The gate was estimated at £144.

Source: Aberdeen Daily Journal, 12th December 1910

Not a few had a dread that Aberdeen would fail to conquer Hibs on Saturday, but they could not explain how this would be. With the exception of a pretty strong breeze, the conditions were favourable for a good game, and this was fully realised when the teams started off, it being understood that Lennie was an absentee.

Play started with Aberdeen facing the elements and with the disadvantage of the slight incline on the pitch. Surprise was the order of the day. Barely a couple of minutes had elapsed before the Hibs' centre burst through, first the halves and then the backs, and practically beating the lot single handed, ended, by beating the goalkeeper. It was so simple looking that we were astonished at the apparent listlessness of the defence at this time. They were completely caught on the hop; for with a movement they should have easily frustrated. With a goal lead, the Hibs surprised themselves by making progress when they got an opportunity; for after the reverse, Aberdeen by capital footwork kept the Hibs' defence on tenterhooks for some time. A fine cross by Neilson enabled Macintosh to equalise; but prior to this the point should have come, for the visitors could do everything but shoot goals.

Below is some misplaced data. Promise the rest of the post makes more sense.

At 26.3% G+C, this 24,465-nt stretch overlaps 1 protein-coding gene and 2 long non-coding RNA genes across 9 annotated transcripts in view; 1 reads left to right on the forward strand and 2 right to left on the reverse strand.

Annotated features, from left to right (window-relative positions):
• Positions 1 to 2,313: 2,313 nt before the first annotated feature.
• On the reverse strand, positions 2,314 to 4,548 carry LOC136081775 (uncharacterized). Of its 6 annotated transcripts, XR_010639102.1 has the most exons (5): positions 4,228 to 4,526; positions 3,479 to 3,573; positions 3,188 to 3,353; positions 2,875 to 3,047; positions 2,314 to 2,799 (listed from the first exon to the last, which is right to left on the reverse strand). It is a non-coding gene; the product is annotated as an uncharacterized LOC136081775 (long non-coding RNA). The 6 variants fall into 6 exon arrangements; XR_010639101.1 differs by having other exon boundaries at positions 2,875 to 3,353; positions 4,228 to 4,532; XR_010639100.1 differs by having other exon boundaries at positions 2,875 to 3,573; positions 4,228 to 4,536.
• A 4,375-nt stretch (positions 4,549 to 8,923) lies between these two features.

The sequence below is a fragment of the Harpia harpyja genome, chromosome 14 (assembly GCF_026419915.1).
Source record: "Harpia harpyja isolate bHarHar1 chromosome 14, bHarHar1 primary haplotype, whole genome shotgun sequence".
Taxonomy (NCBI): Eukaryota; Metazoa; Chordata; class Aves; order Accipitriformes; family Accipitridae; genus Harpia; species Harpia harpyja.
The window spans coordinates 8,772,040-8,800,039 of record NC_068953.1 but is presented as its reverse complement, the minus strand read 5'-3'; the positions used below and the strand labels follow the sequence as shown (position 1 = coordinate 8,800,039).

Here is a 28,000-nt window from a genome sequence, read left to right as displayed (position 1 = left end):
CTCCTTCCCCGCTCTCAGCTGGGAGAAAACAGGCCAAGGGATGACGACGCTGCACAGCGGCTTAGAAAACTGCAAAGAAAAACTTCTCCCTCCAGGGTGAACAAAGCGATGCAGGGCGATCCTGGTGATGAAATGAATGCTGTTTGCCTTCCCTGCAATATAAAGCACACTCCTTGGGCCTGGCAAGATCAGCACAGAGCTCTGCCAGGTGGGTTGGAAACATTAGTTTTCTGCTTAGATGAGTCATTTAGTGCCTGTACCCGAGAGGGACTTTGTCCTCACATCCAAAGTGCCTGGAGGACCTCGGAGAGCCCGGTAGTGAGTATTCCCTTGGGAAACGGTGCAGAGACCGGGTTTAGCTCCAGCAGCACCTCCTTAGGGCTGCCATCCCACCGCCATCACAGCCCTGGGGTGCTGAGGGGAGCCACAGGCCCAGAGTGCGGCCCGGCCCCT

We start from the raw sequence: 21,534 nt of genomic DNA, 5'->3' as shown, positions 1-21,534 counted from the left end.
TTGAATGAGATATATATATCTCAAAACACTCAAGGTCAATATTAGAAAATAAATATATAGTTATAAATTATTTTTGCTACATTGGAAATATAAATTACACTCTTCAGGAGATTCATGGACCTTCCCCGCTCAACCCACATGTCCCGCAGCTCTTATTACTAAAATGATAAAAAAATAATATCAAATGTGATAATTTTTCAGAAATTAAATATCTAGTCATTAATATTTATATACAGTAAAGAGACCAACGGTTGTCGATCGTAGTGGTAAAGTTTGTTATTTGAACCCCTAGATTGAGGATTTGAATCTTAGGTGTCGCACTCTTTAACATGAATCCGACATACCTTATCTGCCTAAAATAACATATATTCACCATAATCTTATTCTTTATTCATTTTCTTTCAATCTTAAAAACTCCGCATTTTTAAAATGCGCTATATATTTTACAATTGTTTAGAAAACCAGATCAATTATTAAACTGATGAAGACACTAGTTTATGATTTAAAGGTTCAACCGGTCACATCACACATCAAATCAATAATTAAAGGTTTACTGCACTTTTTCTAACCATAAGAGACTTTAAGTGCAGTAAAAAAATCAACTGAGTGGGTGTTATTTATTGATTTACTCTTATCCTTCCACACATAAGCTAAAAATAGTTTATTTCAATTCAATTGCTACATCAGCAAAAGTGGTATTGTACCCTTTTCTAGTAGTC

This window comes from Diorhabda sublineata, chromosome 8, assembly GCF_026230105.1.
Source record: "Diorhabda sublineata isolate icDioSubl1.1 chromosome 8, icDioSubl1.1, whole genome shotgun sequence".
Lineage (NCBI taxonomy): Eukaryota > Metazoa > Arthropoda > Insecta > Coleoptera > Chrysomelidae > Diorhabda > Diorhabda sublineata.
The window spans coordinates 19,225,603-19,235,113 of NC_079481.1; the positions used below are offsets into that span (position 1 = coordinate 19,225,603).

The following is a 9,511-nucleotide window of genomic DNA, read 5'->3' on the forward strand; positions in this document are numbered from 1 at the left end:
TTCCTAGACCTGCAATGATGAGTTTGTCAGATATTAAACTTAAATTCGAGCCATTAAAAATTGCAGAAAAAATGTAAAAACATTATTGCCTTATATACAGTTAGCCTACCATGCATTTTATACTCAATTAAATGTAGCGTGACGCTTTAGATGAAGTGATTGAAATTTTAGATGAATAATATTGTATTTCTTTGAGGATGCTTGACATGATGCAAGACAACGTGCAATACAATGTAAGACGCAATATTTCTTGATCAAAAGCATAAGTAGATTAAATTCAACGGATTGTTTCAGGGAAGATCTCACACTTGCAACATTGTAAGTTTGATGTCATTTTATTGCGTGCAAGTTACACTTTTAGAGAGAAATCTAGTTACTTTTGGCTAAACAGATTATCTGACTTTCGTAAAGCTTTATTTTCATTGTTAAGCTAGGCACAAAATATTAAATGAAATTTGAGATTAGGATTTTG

Aberdeen were back to their old tricks. The ball was carried with excellent judgment and precision along the pitch, but when the critical moment came to shoot, there was not one in the front line able to materialise the simplest cross that came their way. The first half ended level, and, we had high hopes that Aberdeen would go straight to the front on resuming.

Our hopes were almost realised, for Murray had a glorious chance which we cannot understand how he missed, and Soye tried another which lacked a bit of sting. Press as they did, every man trying to get the points for his side, Aberdeen were met by a dour defence that not only took some beating, but tumbled to the close passing game to a nicety. After all, it was the Hibs, who had been defending splendidly, and never looked like getting away, that burst away. Paterson, racing away in fine style, won the game for the Hibs, for Aberdeen to the finish tried all their wiles, but could do nothing when under the crossbar. The Hibs won by goal simply on account of the rare dash they put into their work when they got away. We have seldom seen the Aberdeen defence play so poorly as they did on Saturday.